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Kitty Hawk's 1/35 scale
AH-6J and MH-6J

Step-by-Step

by Floyd S. Werner Jr.

AH-6J and MH-6J Step-by-Step


Hobby Boss's 1/48 F4U-7 Corsair is available online from Squadron.com

 

Introduction

 

Disclaimer:  I helped develop this model.  I am an unpaid consultant to Kitty Hawk.  I provide them with drawings, photos, proof the CAD, and provide marking options.  I like to get that out there so there is no hint of collusion.  Those that know me know I’m honest so what you get here is an unbiased review.  Some may not agree with that but you’ve been warned.  I also take full responsibility for any errors.

The Little Birds of Task Force 160 (SOAR) are the unsung heroes of the regiment.  There were two types of Little Birds, the AH-6J is the armed variant and the MH-6J is the operator hauler.  The Kitty Hawk kit allows you to build either variant, but you must choose which one. 

The model comes in a very sturdy cardboard box with some fantastic artwork on the top.  One thing that is missing on the box top is the Werner’s Wings logo.  It was just an oversight.  I was heavily involved with this kit.  That is Kitty Hawk’s way of saying thanks by including my logo.  We just missed it prior to printing.  No harm, no foul.

 

 

The kit includes three sprues.  The plastic is light grey with very little flash.  The detail is refined and beautifully rendered.  There are some really small parts.  I did find a few parts that were short shot.  Contacting Kitty Hawk’s Sophia Lymn at Sophialynm@gmail.com for the replacement parts had them on the way.  The rivets are recessed which some will not like, but it looks good.  The parts allow you to build either version Little Bird.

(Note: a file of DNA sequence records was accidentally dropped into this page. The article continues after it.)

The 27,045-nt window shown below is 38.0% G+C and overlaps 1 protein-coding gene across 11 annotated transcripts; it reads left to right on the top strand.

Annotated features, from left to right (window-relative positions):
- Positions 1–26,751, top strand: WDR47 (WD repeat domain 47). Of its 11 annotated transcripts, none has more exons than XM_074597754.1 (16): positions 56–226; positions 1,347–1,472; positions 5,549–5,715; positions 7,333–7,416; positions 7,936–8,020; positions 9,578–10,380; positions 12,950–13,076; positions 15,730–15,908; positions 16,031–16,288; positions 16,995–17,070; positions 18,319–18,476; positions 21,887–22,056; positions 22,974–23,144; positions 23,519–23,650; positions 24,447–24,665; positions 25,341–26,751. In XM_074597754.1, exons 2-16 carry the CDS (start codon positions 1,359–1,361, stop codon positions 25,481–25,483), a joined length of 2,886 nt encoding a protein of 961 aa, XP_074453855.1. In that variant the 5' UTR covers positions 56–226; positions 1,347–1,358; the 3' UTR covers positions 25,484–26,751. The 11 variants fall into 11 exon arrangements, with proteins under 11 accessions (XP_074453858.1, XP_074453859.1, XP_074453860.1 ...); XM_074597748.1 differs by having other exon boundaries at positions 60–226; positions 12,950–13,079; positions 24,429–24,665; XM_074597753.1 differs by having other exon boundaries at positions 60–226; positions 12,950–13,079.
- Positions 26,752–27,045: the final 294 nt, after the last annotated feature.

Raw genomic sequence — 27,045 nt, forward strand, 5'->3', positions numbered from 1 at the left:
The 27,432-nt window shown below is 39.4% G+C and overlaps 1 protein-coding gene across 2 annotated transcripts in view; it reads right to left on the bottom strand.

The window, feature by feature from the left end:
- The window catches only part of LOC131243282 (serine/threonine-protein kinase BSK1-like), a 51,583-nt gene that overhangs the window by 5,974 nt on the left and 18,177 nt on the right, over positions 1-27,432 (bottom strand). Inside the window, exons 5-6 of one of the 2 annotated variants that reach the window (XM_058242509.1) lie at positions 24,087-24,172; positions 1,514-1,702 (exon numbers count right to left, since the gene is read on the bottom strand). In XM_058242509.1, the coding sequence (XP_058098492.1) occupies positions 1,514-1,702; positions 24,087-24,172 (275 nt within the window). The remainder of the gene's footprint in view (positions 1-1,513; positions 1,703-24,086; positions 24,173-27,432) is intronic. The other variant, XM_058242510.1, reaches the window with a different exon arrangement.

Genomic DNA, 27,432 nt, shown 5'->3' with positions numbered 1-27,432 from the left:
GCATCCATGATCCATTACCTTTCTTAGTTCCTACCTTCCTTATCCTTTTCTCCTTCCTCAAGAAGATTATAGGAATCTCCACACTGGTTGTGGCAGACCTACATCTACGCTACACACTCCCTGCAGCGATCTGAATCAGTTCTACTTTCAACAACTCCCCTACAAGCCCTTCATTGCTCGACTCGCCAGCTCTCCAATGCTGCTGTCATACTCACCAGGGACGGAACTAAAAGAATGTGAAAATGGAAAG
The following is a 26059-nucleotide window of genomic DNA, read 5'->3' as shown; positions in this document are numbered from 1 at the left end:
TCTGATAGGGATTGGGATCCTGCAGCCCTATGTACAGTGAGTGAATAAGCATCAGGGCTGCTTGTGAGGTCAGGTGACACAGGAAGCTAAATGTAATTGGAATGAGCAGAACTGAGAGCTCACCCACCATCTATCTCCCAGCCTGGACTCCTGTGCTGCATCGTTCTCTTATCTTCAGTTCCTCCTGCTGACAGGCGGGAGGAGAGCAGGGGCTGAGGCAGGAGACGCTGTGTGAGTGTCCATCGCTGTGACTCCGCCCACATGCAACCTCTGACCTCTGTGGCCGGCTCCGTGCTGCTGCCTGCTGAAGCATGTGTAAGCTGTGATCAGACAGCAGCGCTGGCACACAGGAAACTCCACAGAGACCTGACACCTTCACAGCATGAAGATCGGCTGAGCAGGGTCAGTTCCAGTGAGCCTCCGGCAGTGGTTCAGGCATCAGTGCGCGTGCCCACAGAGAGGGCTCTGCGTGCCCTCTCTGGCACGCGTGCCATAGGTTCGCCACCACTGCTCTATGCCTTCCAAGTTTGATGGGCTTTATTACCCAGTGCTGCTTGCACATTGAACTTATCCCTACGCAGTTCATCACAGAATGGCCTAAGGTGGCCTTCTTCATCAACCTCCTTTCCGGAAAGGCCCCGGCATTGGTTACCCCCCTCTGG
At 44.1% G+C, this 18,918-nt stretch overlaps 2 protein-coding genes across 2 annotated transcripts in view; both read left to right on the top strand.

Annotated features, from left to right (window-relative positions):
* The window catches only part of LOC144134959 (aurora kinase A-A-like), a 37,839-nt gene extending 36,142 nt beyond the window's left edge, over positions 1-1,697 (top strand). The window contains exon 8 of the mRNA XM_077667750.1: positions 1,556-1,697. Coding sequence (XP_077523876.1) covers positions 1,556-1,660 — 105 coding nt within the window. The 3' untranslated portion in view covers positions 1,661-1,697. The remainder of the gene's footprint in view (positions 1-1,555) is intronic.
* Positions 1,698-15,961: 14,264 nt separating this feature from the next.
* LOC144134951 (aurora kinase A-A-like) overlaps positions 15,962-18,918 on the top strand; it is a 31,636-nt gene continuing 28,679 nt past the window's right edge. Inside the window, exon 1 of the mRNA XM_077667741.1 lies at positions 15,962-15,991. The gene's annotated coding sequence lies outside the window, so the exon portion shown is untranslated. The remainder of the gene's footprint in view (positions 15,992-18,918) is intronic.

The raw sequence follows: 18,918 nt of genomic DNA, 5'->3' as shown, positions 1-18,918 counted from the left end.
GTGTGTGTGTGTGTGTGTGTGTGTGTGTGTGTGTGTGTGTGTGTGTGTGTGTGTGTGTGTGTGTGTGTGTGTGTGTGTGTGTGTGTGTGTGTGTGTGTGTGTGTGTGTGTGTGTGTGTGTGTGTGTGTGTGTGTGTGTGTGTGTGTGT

The clear parts are packaged separately wrapped in a clear wrapper inside a small cardboard box.  This ensures that the parts are not cracked or scratched. 

Two frets of photo etch are included.  One includes the ammo chutes that are required for the two guns. 

The instructions look easy enough to follow and is set up in the usual Kitty Hawk manner with the color profiles in the center on fold out pages.  The one thing about the instructions is that they aren’t too clear as to which parts go to which version.  Careful studying is required before cutting parts.  The first profile is an AH-6M which is not in this kit.  Maybe at a later date.

The decals are a bit of a disappointment.  They are printed in a light grey as opposed to the olive drab or black color.

 

 

Construction

 

Well it looks good in the box, let’s see what it builds up like.  I’ll do this step by step.

Step 1 starts in the engine compartment.  The Allison C-250 is the best rendition of this little engine that I’ve seen.  Where the exhaust comes out should be rectangular but when mounted you can’t notice the difference.   The fit of the parts is very good.  I did need a touch of filler on the exhaust stacks to make them smooth but everything looks great and just needs some painting.  Various shades of burnt metal are used.  The engine assembly was painted with a mmixture of Alclad, AK Metallic and Model Master which provided color variation.  If you are going to display your model closed up you only need to paint the exhaust itself, Part B63.  One thing to note in this step is that you may have to drill some small holes in part B1 to fit the ignitor leads. 

Step 2- The engine compartment is a thing of beauty.  The level of detail here rivals some of the best resin sets.  Everything fits as advertised but there is one problem in the instructions.  Parts B70 and B71 are mislabeled on the instructions.  Just switch them around.  If you look at the photos it is easy to understand what is being called out. 

 

 

Once you understand that everything fits perfectly.  The engine compartment is flat white.  Pretty plain but simple to paint.  If you are going to close up the model, then you don’t even need to do that.

 

 

My engine compartment is painted with Alclad White Primer and weathered with Mig Cold Grey Wash.